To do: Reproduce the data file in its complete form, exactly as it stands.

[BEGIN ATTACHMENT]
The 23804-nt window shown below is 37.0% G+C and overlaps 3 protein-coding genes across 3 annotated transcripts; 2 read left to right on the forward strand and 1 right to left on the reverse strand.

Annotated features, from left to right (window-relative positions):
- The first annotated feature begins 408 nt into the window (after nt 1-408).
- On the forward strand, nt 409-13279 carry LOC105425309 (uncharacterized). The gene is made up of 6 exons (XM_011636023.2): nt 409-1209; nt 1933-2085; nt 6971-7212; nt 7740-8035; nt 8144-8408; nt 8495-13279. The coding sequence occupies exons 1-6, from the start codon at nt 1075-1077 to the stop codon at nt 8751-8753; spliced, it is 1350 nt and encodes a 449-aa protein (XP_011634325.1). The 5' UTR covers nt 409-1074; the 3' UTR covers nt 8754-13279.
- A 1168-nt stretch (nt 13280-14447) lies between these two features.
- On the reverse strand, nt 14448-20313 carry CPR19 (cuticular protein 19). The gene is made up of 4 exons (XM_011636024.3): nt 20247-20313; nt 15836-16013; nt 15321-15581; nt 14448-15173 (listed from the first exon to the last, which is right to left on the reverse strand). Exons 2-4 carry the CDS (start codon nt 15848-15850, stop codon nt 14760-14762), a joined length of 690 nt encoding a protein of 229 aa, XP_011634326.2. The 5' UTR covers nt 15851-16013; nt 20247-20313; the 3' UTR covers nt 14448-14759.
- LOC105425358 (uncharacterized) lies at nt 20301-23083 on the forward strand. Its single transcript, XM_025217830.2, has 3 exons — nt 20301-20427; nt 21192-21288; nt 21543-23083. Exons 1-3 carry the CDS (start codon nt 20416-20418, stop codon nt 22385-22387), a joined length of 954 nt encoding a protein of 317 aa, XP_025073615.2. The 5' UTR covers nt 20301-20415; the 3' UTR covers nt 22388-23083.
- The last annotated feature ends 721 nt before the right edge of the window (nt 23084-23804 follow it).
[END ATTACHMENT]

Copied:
The 23804-nt window shown below is 37.0% G+C and overlaps 3 protein-coding genes across 3 annotated transcripts; 2 read left to right on the forward strand and 1 right to left on the reverse strand.

Annotated features, from left to right (window-relative positions):
- The first annotated feature begins 408 nt into the window (after nt 1-408).
- On the forward strand, nt 409-13279 carry LOC105425309 (uncharacterized). The gene is made up of 6 exons (XM_011636023.2): nt 409-1209; nt 1933-2085; nt 6971-7212; nt 7740-8035; nt 8144-8408; nt 8495-13279. The coding sequence occupies exons 1-6, from the start codon at nt 1075-1077 to the stop codon at nt 8751-8753; spliced, it is 1350 nt and encodes a 449-aa protein (XP_011634325.1). The 5' UTR covers nt 409-1074; the 3' UTR covers nt 8754-13279.
- A 1168-nt stretch (nt 13280-14447) lies between these two features.
- On the reverse strand, nt 14448-20313 carry CPR19 (cuticular protein 19). The gene is made up of 4 exons (XM_011636024.3): nt 20247-20313; nt 15836-16013; nt 15321-15581; nt 14448-15173 (listed from the first exon to the last, which is right to left on the reverse strand). Exons 2-4 carry the CDS (start codon nt 15848-15850, stop codon nt 14760-14762), a joined length of 690 nt encoding a protein of 229 aa, XP_011634326.2. The 5' UTR covers nt 15851-16013; nt 20247-20313; the 3' UTR covers nt 14448-14759.
- LOC105425358 (uncharacterized) lies at nt 20301-23083 on the forward strand. Its single transcript, XM_025217830.2, has 3 exons — nt 20301-20427; nt 21192-21288; nt 21543-23083. Exons 1-3 carry the CDS (start codon nt 20416-20418, stop codon nt 22385-22387), a joined length of 954 nt encoding a protein of 317 aa, XP_025073615.2. The 5' UTR covers nt 20301-20415; the 3' UTR covers nt 22388-23083.
- The last annotated feature ends 721 nt before the right edge of the window (nt 23084-23804 follow it).